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The Raquels Premiere New Single and Talk About Plans for New Record

The Raquels (image credit: Jay W. Olson)

The last time I spoke with Columbus’ The Raquels, they were eager and full of excitement for their first ever nationwide tour, covering 28 locations throughout the United States. The band learned a lot from their time on the road, but once they got home it was time to get back to business.

“I’ve honestly been writing for a new record since… last January?” says singer/guitarist Derrick Walter. “I essentially started writing all the songs at once and went from there.”

It’s been two years since the aforementioned tour, in a whirlwind year that also saw the band release five singles and a music video. This time around, the band is looking to do things a little bit differently.

“With our last singles, they were all good songs, but when you put them together they don’t really make sense,” admitted drummer Tyler Birch.

“We really just felt like they were inconsistent,” added guitarist/vocalist Gabe Ritz. “I mean, we liked them and all, but they didn’t tell the story of The Raquels.”

“Rather than just writing one song at a time, what ended up happening here was that we all starting working on multiple songs at a time, and piecing them together as we went,” explained Birch. “The process of working together like that has really helped us make better music.”

“We also used to have this tendency to start from scratch whenever we wrote something. It doesn’t bode well if you’re trying to have a specific sound,” continued Ritz, “but at least this time around we have a little direction.”

It’s not to say that the quartet is looking to be pigeon-holed into any specific genre. The result of their hard work is a much more cohesive sound that better represents the vision of the band.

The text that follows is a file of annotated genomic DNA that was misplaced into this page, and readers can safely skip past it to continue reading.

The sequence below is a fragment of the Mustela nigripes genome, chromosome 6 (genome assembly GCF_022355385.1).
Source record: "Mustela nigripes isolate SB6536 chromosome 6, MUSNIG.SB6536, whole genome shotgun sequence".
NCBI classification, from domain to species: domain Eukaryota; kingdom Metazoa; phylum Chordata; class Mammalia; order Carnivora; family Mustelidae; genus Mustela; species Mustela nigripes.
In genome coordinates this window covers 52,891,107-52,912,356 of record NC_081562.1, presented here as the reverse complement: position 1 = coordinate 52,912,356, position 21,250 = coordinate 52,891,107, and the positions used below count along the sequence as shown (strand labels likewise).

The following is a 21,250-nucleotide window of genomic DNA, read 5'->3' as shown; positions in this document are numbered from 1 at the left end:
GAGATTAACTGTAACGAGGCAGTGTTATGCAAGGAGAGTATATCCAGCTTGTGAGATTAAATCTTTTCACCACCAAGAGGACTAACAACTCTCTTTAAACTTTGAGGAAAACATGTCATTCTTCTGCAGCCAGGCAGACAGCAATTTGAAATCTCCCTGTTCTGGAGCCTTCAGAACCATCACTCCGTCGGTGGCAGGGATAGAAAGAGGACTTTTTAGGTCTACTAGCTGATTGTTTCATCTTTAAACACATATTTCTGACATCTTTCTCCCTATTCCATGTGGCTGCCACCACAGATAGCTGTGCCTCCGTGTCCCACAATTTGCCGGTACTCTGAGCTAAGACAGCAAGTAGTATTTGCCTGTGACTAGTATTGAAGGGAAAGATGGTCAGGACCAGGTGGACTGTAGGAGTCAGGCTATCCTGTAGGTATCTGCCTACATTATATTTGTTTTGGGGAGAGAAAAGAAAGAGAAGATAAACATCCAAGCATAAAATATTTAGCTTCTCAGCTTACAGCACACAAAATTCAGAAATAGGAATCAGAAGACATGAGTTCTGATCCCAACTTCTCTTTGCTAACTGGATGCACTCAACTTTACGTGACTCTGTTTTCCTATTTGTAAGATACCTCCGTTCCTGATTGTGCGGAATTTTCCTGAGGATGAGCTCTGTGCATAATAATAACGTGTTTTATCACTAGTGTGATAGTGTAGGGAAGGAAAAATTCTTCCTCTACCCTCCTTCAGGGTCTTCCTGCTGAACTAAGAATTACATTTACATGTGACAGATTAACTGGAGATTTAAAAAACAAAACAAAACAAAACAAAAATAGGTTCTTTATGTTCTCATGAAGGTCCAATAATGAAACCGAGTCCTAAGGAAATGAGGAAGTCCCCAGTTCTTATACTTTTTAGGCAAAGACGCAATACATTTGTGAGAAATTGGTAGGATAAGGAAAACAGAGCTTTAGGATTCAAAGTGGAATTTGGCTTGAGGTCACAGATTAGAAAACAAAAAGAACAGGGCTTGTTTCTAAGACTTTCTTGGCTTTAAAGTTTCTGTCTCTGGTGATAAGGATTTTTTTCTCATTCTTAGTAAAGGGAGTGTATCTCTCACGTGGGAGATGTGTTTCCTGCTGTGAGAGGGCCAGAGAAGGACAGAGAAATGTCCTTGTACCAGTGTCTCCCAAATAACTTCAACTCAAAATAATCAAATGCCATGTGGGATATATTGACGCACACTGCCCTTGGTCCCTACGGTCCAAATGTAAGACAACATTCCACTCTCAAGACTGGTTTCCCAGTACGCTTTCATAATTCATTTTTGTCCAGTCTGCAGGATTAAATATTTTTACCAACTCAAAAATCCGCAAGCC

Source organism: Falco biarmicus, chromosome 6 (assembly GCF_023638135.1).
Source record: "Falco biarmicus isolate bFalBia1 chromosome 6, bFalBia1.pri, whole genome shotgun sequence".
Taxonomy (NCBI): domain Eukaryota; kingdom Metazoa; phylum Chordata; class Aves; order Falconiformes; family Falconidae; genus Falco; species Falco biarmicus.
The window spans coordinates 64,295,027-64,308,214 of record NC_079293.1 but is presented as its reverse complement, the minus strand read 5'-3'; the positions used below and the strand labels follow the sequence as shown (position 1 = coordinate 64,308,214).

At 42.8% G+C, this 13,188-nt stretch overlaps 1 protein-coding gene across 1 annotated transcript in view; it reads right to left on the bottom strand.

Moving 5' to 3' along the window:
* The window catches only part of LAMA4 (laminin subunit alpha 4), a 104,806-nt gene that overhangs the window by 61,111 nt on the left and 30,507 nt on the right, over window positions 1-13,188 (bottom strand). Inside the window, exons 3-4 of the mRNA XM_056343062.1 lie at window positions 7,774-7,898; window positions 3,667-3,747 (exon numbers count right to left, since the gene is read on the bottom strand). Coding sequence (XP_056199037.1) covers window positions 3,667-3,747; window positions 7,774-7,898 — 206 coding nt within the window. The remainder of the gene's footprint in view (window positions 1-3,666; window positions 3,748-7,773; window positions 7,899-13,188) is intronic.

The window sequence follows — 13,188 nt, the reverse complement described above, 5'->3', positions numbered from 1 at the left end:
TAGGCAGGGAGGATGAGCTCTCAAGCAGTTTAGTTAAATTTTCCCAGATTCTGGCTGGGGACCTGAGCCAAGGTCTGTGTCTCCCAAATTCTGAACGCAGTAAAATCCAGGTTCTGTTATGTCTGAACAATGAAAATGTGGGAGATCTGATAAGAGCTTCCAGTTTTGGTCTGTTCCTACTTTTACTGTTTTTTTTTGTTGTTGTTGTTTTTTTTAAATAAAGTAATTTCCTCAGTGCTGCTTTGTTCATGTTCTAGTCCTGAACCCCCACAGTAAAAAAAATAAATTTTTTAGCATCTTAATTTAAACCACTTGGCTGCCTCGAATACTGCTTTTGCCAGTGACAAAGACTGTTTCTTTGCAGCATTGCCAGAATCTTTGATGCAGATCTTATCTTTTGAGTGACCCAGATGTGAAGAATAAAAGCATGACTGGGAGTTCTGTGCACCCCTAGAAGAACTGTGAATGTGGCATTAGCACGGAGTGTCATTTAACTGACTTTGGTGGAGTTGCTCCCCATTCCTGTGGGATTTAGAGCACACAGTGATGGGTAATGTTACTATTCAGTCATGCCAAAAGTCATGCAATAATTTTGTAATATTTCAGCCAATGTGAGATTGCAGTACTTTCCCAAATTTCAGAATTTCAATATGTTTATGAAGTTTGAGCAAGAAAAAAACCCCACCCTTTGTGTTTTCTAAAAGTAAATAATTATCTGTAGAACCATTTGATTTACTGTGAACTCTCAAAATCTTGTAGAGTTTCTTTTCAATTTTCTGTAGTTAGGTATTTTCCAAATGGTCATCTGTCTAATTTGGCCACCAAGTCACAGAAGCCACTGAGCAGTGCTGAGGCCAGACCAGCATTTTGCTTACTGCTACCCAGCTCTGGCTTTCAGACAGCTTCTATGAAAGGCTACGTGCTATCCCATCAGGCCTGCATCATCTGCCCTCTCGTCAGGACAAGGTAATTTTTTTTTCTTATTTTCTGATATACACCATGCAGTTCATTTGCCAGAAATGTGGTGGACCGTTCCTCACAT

“There’s an emotional thread that runs through a lot of the new music that we wouldn’t have been able to find otherwise,” said Birch.

“It’s nice to have that direction,” conceded Ritz. “We can’t be swimming in different ways and expect to end up at the same place.”

In 2020, the band has put out a four new songs and released three videos in anticipation of their upcoming record, But It Doesn’t Matter. The album is slated to drop July 27 and hopefully by that time the quarantine in Ohio will be lifted so that they can perform a proper release show.

When you listen to the first new single Promiz, you can immediately tell the extra work the band has put into their adventure. The song features ramped-up production, screaming synths and a heavy punching bass-line.

“The funny thing about Promiz is that it definitely didn’t sound like that when we started,” chuckled keyboardist Dave Butler. “One day I was like, what if I play this through an electric bass to add a little thump?”

Image credit: Jay W. Olson

You definitely feel the extra dose of thunder, and from a production standpoint the band is miles ahead from where they were with their previous releases.

“Once we got through the singles, we were able to grow and learn what worked best for us, and it helped us play our songs a little more differently,” said Birch.

The second single is titled Modern Prayer, and although Walter says that while the song isn’t inherently about organized religion, it does touch on several social anxieties.

Modern Prayer is kind of a joke, comparing religion to the internet,” he stated. “A lot of people these days see it as a religion! People seek fulfillment, purpose, community and reassurance. Those are all things you end up seeing in those Google searches and Instagram posts.

“The type of reassurance they find can be great, but it can also be paralyzing for someone who isn’t working on themselves,” he continued. “The song is for people who are desperate and searching, and waiting for that conglomerate voice to reassure them.”

One of Walter’s greatest qualities as a songwriter is his ability to reach deep and pull gems like that out. The song has a bouncy piano, bumpy synths, and a scratchy guitar, but deep down it’s about trying to change the perception of what we see far too often on our social media profiles.

“I mean, so many people out there NEED reassurance, but most of those friends on social media just aren’t attuned to your specific situations,” he persisted. “It’s not that being reassuring is bad, but it has to be guided. Otherwise you’re just setting them up to circle back to their problems.”